Dummet’s arguments are obviously much more nuanced then the excerpts suggest, but I believe that what he is suggesting is that there was not an overall pre-existing sequence, but rather that an unknown method of trump selection adhered to a meaningful sequence, the rules of which we can somewhat identify (e.g., ranks of man).But the question is whether the sequence as a sequence has any special symbolic meaning. I am inclined to think that it did not (M. Dummett, The Game of Tarot, 1980: 387)
The search for a hidden meaning may be a unicorn hunt; but if there is a meaning to be found, only a correct basis of fact will lead us to it. The hidden meaning, if any, lies in the sequential arrangement of the trump cards; and therefore, if it is to be uncovered, we must know what, originally, that arrangement was. (ibid)
Where does the Dante Paradiso theory fit in with this? Clearly Dante explains the trump selection (no need for various ad hoc rules that explain subsets of various trumps), except for the Fool, but, equally clear, there is no 21 trump sequence because none of the triplets of trumps found in each of the seven planetary levels in the Paradiso - planet/virtue/exemplar – are explicitly privileged by Dante. At most you could have some arrangements of the “triplet” trumps X7, ascending upwards from the moon, but sequence options within each of the seven levels.
There were, accordingly, ad hoc rules in regard to sequence, by applying the “ranks of man” etc. to the given set of trumps from Dante, particularly in light of the historical circumstances that saw the creation of the 2X7 trumps (virtues/exempli) in Florence, c. 1440 and the expansion to 3X7 trumps (virtues/exempli/planets – with the Theologicals replaced) in Milan, c. 1451. The problem for the latter Milanese expansion is that a 14 trump sequence had been card-played with for at least a decade and thus somewhat “codified” if you will. Perhaps this is what Filelfo complains of when he goes to Cremona (possibly to engage with the artists who will carry out his program for the expanded trumps).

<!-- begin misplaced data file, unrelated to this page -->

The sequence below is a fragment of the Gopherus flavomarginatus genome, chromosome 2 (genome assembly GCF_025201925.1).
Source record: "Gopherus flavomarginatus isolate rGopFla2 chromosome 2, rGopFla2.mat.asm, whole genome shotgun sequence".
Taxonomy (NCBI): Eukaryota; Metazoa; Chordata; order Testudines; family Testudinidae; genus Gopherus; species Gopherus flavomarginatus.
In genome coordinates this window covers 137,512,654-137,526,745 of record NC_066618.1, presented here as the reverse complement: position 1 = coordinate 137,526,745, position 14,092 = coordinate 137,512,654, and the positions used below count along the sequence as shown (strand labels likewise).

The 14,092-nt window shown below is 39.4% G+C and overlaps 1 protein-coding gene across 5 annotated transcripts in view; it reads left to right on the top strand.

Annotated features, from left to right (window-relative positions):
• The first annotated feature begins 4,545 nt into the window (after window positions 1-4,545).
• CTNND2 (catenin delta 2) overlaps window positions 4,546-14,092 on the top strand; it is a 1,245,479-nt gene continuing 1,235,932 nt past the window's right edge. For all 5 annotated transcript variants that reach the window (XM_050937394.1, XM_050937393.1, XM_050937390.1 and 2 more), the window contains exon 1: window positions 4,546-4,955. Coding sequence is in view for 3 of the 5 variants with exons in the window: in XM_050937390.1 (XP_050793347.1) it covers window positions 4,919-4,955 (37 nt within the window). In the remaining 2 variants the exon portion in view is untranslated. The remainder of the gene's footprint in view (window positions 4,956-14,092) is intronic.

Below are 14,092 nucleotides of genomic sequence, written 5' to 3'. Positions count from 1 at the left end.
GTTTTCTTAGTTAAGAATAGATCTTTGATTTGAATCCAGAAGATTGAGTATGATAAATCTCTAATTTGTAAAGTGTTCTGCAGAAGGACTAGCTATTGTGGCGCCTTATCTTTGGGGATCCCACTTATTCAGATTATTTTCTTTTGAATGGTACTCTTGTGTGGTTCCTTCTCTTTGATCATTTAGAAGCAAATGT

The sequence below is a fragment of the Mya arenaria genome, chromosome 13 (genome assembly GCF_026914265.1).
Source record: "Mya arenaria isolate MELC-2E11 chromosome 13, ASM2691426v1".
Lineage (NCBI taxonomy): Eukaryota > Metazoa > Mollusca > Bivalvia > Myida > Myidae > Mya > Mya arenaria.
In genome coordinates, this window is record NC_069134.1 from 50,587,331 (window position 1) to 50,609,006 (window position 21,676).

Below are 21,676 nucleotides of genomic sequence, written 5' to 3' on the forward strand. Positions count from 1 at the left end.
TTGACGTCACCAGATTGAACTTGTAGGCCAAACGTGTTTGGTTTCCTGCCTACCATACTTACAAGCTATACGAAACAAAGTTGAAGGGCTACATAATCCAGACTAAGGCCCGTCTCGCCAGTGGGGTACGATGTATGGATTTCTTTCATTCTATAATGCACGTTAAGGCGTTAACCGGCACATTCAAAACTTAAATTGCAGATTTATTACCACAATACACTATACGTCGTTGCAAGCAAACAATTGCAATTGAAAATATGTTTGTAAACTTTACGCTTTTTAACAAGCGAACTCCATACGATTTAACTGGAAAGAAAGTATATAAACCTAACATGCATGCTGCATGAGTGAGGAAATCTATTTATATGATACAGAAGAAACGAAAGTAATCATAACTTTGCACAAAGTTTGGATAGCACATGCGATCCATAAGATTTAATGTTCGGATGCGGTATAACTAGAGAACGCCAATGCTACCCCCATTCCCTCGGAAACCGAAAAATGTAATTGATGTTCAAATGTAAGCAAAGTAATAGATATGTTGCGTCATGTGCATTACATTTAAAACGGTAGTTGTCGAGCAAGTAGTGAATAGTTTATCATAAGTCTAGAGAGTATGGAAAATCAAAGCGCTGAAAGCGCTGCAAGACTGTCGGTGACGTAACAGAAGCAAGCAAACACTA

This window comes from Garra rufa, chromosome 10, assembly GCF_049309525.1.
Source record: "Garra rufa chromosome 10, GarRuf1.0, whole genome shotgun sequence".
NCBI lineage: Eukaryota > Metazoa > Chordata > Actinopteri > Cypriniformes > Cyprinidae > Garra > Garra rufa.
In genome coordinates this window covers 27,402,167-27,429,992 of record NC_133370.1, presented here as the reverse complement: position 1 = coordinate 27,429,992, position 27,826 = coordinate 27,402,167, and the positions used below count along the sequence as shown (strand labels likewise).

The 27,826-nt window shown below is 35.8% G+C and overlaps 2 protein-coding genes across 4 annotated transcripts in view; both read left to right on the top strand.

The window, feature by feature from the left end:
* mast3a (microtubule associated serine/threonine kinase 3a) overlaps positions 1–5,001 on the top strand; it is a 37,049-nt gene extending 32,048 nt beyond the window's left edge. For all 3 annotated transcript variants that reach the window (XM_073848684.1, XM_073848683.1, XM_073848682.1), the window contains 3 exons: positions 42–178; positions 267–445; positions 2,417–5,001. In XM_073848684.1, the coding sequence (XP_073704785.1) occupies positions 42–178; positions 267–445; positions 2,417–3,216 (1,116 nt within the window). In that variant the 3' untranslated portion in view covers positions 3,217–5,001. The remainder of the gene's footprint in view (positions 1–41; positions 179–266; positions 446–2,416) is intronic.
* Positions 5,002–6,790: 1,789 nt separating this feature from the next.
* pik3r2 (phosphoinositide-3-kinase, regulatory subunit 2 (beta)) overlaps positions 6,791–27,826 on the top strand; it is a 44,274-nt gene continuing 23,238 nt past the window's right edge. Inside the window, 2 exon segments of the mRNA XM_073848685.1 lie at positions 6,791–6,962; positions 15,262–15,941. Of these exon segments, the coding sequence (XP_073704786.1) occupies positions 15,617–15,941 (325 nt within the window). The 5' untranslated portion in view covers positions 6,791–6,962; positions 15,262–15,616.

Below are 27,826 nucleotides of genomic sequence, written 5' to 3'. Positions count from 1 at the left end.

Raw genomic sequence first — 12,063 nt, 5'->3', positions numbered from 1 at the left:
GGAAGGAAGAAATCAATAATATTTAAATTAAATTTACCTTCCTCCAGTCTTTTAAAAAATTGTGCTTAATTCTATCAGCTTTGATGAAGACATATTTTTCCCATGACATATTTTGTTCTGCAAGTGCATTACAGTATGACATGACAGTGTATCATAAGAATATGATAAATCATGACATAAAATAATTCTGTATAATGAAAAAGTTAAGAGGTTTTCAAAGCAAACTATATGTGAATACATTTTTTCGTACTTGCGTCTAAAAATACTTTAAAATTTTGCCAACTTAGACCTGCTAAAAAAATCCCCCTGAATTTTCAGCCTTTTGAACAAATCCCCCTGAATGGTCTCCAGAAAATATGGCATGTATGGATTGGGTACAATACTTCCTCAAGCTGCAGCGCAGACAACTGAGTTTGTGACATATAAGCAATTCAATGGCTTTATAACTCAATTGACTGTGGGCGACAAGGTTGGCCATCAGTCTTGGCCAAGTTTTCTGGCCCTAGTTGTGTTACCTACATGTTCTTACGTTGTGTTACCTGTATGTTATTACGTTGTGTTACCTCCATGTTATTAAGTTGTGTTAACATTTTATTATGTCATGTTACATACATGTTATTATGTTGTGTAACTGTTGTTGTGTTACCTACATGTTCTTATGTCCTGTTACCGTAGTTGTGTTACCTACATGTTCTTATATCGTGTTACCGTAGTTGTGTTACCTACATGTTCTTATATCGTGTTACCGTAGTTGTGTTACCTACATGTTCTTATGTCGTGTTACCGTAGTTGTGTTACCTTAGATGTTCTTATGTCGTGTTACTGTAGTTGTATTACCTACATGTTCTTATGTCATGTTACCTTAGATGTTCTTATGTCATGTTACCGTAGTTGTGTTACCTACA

The natural solution to the problem of adding the 7 planets to an established order is to just tack them on at the end of the existing sequence. For 5 of the 7 planets, that is essentially what we find, grouped together but below Judgment and the World/Prudence. In the below schematic I have shown what I consider to be the 14 ur-tarot trumps based on Dante’s Paradiso – again, I am not proposing Dante as the sequence, but clearly the Paradiso sequence of virtues/exempli had some influence as certain trumps in the “standard” sequence are found quite close to what would be Dante’s order (of which I am not saying was the ur-order – at least Prudence/World would have been moved to the top):
I have argued in my main Dante post that the over-riding preoccupation in regard to the Virtues in Bruni’s Florence was to elevate Prudence as the highest Virtue (I failed to point out in that post however, that Bruni, et. al, would have been doing that against the canonical-like Acquinas who placed Justice as the supreme cardinal virtue in his Summa Theologiae, I-II, Questions 66, Article 4). That the Judgment trump - depicting God Himself - would be placed near the top of the sequence needs no explanation. Thus Judgment and World over the tacked on planets.
Mercury and Saturn as “children” types related to ranks of man as an artisan/conjuror type and a mendicant are naturally placed lower in the order. To quote from my main post, Christine Pizan originated the “children of trhe planets” theory and had specifically left those occupations out:
By stressing the theme of wisdom, the cycle alters the very notion that lies behind the ‘children of the planets’….the sum of the ‘children of the planets’ represents a kind of astrological macrocosm of a world in which all dispositions and occupations have a place. For Christine, who was addressing a special, limited public, only certain dispositions and occupations were relevant. When we reflect on what the patronage of the manuscripts and the meaning of the text suggest about the identity of that public – and that it was a royal one on the French court – it should come as no surprise to find that friars, farmers, joiners and cobblers are not among the ‘children’ in the Epistre..” (Sandra Hindman, Christine de Pizan's "Epistre Othéa": Painting and Politics at the Court of Charles VI, 1986: 88-89)
In 1451 Milan, having just been chaotically ruled by a proletarian faction under the Ambrosian Republic, the lower type of the artisan/conjuror (as well as the lowest class of peasants – the Fool) were beyond topical – they were cast as THE problem that Sforza swept away.
There are oddities in the sequence to which we may never have an answer, but I believe the above provides a plausible way in which sequence was developed from a given set of trump themes from Dante.
PS After posting this I realized I am somewhat in alignment with “the sequence ueber alles approach” – it just never explained the selection of the trumps (in the sense of demanding that the “Star” must be added if the Moon was present), but rather their sequence (the Star as a lesser light in the sky would be placed beneath the brighter Moon, and the Moon beneath the Sun) . It also explains one of the “oddities” I alluded to; e.g., the hanged man seems like it should be as low as the Fool but the only reason I see it being that high is to place it right beneath Death, hence neighbouring cards do matter for the sequence.